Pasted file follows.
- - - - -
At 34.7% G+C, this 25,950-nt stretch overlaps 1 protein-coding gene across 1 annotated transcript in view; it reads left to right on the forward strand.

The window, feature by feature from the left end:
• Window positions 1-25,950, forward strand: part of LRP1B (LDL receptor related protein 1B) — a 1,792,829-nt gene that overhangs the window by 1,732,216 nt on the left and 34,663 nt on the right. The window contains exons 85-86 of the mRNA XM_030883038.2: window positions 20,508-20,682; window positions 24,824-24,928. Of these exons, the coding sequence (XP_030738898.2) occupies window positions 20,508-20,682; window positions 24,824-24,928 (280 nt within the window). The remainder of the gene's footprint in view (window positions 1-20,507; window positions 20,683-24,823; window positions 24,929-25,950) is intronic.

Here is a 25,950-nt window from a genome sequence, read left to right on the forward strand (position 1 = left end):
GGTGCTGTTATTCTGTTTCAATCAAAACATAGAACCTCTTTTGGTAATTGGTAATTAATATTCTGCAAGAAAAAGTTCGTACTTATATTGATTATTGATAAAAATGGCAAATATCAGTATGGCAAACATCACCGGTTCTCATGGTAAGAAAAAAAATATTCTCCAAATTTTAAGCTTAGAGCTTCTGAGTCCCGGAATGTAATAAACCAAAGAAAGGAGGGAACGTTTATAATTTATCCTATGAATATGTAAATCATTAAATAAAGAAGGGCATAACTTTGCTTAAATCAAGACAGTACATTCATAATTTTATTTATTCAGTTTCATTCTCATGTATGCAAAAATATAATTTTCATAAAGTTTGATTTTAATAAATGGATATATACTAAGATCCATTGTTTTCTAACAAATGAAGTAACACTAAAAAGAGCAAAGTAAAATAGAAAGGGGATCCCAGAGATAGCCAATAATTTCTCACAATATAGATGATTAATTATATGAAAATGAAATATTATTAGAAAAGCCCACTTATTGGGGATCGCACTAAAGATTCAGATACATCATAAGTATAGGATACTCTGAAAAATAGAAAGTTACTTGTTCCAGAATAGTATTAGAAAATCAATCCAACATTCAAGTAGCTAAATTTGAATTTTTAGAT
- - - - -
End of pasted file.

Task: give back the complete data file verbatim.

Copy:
At 34.7% G+C, this 25,950-nt stretch overlaps 1 protein-coding gene across 1 annotated transcript in view; it reads left to right on the forward strand.

The window, feature by feature from the left end:
• Window positions 1-25,950, forward strand: part of LRP1B (LDL receptor related protein 1B) — a 1,792,829-nt gene that overhangs the window by 1,732,216 nt on the left and 34,663 nt on the right. The window contains exons 85-86 of the mRNA XM_030883038.2: window positions 20,508-20,682; window positions 24,824-24,928. Of these exons, the coding sequence (XP_030738898.2) occupies window positions 20,508-20,682; window positions 24,824-24,928 (280 nt within the window). The remainder of the gene's footprint in view (window positions 1-20,507; window positions 20,683-24,823; window positions 24,929-25,950) is intronic.

Here is a 25,950-nt window from a genome sequence, read left to right on the forward strand (position 1 = left end):
GGTGCTGTTATTCTGTTTCAATCAAAACATAGAACCTCTTTTGGTAATTGGTAATTAATATTCTGCAAGAAAAAGTTCGTACTTATATTGATTATTGATAAAAATGGCAAATATCAGTATGGCAAACATCACCGGTTCTCATGGTAAGAAAAAAAATATTCTCCAAATTTTAAGCTTAGAGCTTCTGAGTCCCGGAATGTAATAAACCAAAGAAAGGAGGGAACGTTTATAATTTATCCTATGAATATGTAAATCATTAAATAAAGAAGGGCATAACTTTGCTTAAATCAAGACAGTACATTCATAATTTTATTTATTCAGTTTCATTCTCATGTATGCAAAAATATAATTTTCATAAAGTTTGATTTTAATAAATGGATATATACTAAGATCCATTGTTTTCTAACAAATGAAGTAACACTAAAAAGAGCAAAGTAAAATAGAAAGGGGATCCCAGAGATAGCCAATAATTTCTCACAATATAGATGATTAATTATATGAAAATGAAATATTATTAGAAAAGCCCACTTATTGGGGATCGCACTAAAGATTCAGATACATCATAAGTATAGGATACTCTGAAAAATAGAAAGTTACTTGTTCCAGAATAGTATTAGAAAATCAATCCAACATTCAAGTAGCTAAATTTGAATTTTTAGAT